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November 25, 2015
How Would You Like to Pay? explores the anthropology of the expanding new world of smartphone wallets and other forms of mobile payments, writes Scott McLemee.
November 24, 2015
Humanities scholars conduct their research in an arena that is flexible, efficient and cost-effective, and they should be funded accordingly, writes Elizabeth A. Lehfeldt.

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November 29, 2015 - 9:17pm
Explaining the problems with a flawed analysis of higher education's problems.  
November 29, 2015 - 9:00pm
An argument about the unintended consequences of online learning for foundational residential courses.
November 29, 2015 - 5:34pm
Why change is needed now.


April 6, 2007
How often have we heard, “People with talent and ideas are America’s greatest resource”? And yet, while colleges and universities have as their primary goal the delivery of top quality academic programs, few take full advantage of the talents that are available to help meet this goal from the retired professionals in their communities.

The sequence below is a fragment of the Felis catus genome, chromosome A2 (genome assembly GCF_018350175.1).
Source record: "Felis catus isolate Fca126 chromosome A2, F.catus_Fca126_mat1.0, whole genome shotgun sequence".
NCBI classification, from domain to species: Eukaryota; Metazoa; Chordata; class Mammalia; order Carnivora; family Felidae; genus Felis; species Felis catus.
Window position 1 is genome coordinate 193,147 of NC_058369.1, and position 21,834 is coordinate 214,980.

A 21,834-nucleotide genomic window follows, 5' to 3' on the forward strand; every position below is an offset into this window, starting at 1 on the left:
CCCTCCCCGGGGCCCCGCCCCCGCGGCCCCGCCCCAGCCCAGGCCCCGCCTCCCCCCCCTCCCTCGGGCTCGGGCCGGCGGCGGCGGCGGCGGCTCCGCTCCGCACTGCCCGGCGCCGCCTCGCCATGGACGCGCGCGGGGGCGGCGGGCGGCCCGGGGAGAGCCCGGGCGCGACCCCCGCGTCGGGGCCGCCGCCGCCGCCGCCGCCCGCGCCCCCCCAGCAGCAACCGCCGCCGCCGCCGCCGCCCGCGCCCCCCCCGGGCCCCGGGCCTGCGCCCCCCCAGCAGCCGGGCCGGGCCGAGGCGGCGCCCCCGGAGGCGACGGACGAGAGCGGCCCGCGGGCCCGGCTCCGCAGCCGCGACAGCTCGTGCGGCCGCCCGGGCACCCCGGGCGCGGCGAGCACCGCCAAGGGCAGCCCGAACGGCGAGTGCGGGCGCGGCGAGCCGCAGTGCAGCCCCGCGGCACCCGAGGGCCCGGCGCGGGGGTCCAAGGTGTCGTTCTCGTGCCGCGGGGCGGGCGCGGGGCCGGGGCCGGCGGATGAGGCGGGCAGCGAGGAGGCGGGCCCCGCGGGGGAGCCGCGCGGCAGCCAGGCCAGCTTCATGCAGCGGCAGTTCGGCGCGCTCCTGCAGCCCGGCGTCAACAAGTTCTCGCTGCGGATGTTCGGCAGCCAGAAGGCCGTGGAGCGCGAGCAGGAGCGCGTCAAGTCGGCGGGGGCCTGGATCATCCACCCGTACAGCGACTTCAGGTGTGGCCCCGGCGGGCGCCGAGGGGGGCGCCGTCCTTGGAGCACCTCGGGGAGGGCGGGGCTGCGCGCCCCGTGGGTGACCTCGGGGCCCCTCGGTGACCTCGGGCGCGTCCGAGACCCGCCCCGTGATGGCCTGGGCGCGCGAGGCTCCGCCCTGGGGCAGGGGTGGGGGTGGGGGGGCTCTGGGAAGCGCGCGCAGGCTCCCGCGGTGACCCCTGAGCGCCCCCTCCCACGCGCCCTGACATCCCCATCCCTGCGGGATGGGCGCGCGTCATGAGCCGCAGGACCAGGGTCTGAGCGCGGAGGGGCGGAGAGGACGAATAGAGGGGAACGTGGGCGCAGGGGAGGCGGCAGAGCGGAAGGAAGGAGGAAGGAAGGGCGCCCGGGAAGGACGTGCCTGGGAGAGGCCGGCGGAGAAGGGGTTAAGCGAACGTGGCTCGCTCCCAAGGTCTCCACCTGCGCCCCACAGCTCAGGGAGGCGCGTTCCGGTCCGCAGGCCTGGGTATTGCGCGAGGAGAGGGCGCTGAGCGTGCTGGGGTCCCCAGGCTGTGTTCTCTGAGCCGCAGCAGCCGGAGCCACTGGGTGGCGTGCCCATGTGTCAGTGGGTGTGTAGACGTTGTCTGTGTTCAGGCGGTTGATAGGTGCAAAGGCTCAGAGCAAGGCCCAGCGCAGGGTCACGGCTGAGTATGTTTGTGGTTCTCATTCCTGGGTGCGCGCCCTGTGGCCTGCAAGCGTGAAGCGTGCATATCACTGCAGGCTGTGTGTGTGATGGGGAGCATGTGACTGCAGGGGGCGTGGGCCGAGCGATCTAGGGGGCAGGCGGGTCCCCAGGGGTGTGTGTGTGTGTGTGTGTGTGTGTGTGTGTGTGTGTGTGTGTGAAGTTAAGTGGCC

April 5, 2007
Manufacturing is not the model for higher education, writes Daniel F. Chambliss, and that's why the education secretary's conclave was based on faulty assumptions.
April 4, 2007
The first English dictionary was published long before Samuel Johnson. Scott McLemee consults the first reprint in 400 years.
April 3, 2007
Social networking sites pose risks for students and challenges for colleges that try to monitor them, write Sheldon Steinbach and Lynn Deavers.
April 2, 2007
Think it's impossible for educators to fight a popular magazine's irresponsible rating system? Look north, and you'll see it can be done, writes Indira Samarasekera.


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